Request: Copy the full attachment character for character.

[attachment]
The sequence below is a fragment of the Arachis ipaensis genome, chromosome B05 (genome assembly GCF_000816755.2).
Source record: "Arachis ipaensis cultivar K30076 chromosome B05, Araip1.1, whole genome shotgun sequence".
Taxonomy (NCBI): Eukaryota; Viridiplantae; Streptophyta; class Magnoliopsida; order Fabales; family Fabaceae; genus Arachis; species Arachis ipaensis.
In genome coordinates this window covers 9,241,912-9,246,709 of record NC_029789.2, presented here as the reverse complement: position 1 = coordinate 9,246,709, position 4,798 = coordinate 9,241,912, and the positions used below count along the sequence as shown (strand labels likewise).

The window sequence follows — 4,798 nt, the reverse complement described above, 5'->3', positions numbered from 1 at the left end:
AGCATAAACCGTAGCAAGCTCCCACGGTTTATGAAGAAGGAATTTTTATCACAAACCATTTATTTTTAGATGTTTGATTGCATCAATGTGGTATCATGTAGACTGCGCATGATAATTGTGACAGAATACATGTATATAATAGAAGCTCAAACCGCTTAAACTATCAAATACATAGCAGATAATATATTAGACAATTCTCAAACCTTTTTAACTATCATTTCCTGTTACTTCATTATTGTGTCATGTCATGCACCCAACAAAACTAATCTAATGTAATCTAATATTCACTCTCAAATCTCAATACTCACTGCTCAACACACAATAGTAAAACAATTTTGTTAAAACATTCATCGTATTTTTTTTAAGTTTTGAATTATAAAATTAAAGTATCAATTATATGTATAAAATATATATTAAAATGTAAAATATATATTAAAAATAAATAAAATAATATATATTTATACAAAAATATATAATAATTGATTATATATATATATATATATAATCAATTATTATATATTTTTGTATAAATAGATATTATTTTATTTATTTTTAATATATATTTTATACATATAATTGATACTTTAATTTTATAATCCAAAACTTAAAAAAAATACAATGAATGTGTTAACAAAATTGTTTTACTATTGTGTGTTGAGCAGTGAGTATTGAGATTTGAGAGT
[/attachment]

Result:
The sequence below is a fragment of the Arachis ipaensis genome, chromosome B05 (genome assembly GCF_000816755.2).
Source record: "Arachis ipaensis cultivar K30076 chromosome B05, Araip1.1, whole genome shotgun sequence".
Taxonomy (NCBI): Eukaryota; Viridiplantae; Streptophyta; class Magnoliopsida; order Fabales; family Fabaceae; genus Arachis; species Arachis ipaensis.
In genome coordinates this window covers 9,241,912-9,246,709 of record NC_029789.2, presented here as the reverse complement: position 1 = coordinate 9,246,709, position 4,798 = coordinate 9,241,912, and the positions used below count along the sequence as shown (strand labels likewise).

The window sequence follows — 4,798 nt, the reverse complement described above, 5'->3', positions numbered from 1 at the left end:
AGCATAAACCGTAGCAAGCTCCCACGGTTTATGAAGAAGGAATTTTTATCACAAACCATTTATTTTTAGATGTTTGATTGCATCAATGTGGTATCATGTAGACTGCGCATGATAATTGTGACAGAATACATGTATATAATAGAAGCTCAAACCGCTTAAACTATCAAATACATAGCAGATAATATATTAGACAATTCTCAAACCTTTTTAACTATCATTTCCTGTTACTTCATTATTGTGTCATGTCATGCACCCAACAAAACTAATCTAATGTAATCTAATATTCACTCTCAAATCTCAATACTCACTGCTCAACACACAATAGTAAAACAATTTTGTTAAAACATTCATCGTATTTTTTTTAAGTTTTGAATTATAAAATTAAAGTATCAATTATATGTATAAAATATATATTAAAATGTAAAATATATATTAAAAATAAATAAAATAATATATATTTATACAAAAATATATAATAATTGATTATATATATATATATATATAATCAATTATTATATATTTTTGTATAAATAGATATTATTTTATTTATTTTTAATATATATTTTATACATATAATTGATACTTTAATTTTATAATCCAAAACTTAAAAAAAATACAATGAATGTGTTAACAAAATTGTTTTACTATTGTGTGTTGAGCAGTGAGTATTGAGATTTGAGAGT